Happy Thanksgiving! And ditch the labels now…if possible, before the turkey…

Why do we care so much about the labels we wear? Some are given, some are anointed, some come and go, and some stay with us forever. Some of us like the labels; others don’t. Or we pick and choose which ones we prefer and which we can do without.

Personally, I don’t care for labels at all. But labels can make things easier when we’re making a recipe, building a tree house or putting something together from IKEA. When things have labels, we give them a name. A screw, a screwdriver, cups, flour, butter, etc.

But we really don’t feel so good when someone calls us anything but our given name. Would you agree?

When we’re called anything in addition to – or instead of – our name, it’s a label. It’s a judgement. It’s a projection onto us. Whether it’s good or bad; nice or naughty. And in my back-of-the-envelope analysis of my clients, something like 80 percent of those labels don’t feel good or right.

So why do we use them at all? There are lots of reasons, I guess. But the simplest reason is because, just like the recipe or instruction manual, labels are a shorthand we use among ourselves to describe someone or something to others.

But is that helpful or hurtful? Especially when we all know that it’s the hurts that last the longest.

We use labels for all sorts of descriptions about appearance (pretty, ugly, thin, fat); political affiliations; nationality and race; physical ability, level of education. But does that tell the whole story? In most cases, probably not. It’s never the whole story. It’s just quicker and easier than giving the whole story in context. So then we hear one or two words, and sometimes make a judgement about that. It doesn’t serve anyone really. And of course, some labels are socially acceptable and others are not.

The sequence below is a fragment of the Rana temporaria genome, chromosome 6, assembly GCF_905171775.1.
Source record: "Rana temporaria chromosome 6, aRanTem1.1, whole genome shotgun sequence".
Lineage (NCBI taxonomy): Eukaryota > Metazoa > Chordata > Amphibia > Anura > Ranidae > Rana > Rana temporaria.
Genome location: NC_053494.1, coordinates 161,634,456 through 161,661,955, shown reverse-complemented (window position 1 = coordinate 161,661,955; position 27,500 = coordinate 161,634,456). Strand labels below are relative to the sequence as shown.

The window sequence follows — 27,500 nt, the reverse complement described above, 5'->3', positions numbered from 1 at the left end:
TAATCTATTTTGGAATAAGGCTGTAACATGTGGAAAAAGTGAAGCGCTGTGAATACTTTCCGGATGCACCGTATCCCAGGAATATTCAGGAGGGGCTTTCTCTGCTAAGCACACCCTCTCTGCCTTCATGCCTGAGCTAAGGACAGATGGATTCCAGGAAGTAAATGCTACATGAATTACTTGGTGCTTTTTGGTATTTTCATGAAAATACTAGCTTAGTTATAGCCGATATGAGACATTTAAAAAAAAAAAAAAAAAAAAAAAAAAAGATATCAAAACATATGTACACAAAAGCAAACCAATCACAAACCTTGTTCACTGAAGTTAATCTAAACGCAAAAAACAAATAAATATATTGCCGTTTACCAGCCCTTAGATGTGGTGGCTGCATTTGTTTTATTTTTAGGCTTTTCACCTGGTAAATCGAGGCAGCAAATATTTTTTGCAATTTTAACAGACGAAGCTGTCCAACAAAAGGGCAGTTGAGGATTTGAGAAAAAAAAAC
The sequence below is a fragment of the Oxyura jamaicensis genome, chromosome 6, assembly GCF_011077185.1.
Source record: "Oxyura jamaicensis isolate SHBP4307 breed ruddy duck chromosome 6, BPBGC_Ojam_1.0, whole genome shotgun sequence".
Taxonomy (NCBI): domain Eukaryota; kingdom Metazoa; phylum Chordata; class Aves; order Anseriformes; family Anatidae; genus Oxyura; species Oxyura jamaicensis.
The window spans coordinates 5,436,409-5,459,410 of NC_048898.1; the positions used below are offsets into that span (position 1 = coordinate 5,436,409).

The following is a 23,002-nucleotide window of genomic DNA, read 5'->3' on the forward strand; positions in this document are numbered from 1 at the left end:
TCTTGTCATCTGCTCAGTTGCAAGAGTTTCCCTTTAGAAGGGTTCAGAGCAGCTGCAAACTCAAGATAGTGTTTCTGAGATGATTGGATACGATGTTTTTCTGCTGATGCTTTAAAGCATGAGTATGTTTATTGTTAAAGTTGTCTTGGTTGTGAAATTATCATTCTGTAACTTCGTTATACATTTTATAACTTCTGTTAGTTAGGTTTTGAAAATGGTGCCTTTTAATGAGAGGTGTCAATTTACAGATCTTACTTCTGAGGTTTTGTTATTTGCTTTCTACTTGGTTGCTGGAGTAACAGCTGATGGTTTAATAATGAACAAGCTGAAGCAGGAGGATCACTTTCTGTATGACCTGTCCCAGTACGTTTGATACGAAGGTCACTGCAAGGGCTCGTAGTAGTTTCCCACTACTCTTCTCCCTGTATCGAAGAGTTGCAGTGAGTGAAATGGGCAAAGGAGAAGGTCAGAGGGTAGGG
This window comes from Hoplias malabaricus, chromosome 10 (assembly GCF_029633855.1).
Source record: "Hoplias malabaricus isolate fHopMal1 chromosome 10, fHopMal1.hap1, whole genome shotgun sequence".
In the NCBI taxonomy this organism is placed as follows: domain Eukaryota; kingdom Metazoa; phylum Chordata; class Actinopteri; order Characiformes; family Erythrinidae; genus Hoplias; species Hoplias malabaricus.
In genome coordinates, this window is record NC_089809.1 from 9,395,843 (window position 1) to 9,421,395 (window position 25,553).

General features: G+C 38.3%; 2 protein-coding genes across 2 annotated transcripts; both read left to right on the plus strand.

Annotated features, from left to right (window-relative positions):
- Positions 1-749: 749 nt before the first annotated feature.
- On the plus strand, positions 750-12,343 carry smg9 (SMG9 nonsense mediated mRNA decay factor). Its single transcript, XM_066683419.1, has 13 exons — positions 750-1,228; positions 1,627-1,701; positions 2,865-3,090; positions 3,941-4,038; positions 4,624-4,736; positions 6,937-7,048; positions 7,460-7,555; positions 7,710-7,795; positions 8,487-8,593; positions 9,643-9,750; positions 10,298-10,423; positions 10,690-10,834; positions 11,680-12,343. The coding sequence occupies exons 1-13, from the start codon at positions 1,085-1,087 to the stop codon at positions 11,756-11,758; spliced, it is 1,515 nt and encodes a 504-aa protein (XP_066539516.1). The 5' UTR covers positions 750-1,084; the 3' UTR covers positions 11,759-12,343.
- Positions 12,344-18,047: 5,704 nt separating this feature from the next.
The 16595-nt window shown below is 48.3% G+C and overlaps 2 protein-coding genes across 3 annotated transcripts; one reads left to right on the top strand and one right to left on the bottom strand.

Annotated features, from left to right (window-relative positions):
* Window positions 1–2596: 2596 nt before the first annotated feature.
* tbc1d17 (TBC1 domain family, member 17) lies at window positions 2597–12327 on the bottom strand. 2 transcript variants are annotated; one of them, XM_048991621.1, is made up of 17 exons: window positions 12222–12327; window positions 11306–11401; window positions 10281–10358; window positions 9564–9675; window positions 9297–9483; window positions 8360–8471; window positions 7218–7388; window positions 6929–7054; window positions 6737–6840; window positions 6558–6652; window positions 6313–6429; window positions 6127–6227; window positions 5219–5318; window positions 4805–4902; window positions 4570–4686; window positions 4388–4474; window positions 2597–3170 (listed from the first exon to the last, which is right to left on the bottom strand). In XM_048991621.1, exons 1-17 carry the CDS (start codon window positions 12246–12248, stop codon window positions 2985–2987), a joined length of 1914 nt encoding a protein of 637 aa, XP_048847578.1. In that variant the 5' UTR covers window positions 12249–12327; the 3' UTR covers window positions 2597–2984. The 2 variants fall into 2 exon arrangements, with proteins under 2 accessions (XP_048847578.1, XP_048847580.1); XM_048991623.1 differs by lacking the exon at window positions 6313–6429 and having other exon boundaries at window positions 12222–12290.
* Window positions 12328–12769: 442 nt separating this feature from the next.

I just heard a more complete version of the story behind the Cleveland Browns football player who just got suspended for a year. He said that he heard an unkind “label” that led to grabbing his opponent’s helmet and hitting him with it. It was a reaction that wasn’t expected by anyone, and he has apologized. But he’s out for a year, and the other guy is fined $50K. So I asked my husband if players are allowed to say things like that to intimidate the other team. It seems that taunting and intimidation are okay, but “labels” are not okay. Hmmm…so they both crossed a line but in different ways?

When it comes to Human Design, labels are seen as pretty powerful. Many of my clients have come to me after a Human Design session with another analyst. They tell me they’re looking for a “better reading”. And I ask them “Why?”

Usually it’s because they feel they’ve been “labelled” – and it doesn’t feel good. They’re not sure about the labels and the keynotes; they don’t see how to move forward with this new information, and they certainly don’t feel empowered.

As I mentioned, I don’t care much for the labels either! So I’ve wrestled with this myself. Full disclosure: Most people are not thrilled to hear their Energy Type – no matter what it is. And in my humble opinion, I think it’s just because it feels and sounds like a label. For most of us, the reaction is completely normal: “Don’t tell me what I am” or “Why can’t I be the other Type?” or “I feel like I’m the other Type, not this one!”



So let’s try to clear this up: here are two things that are always true about your Human Design chart and you: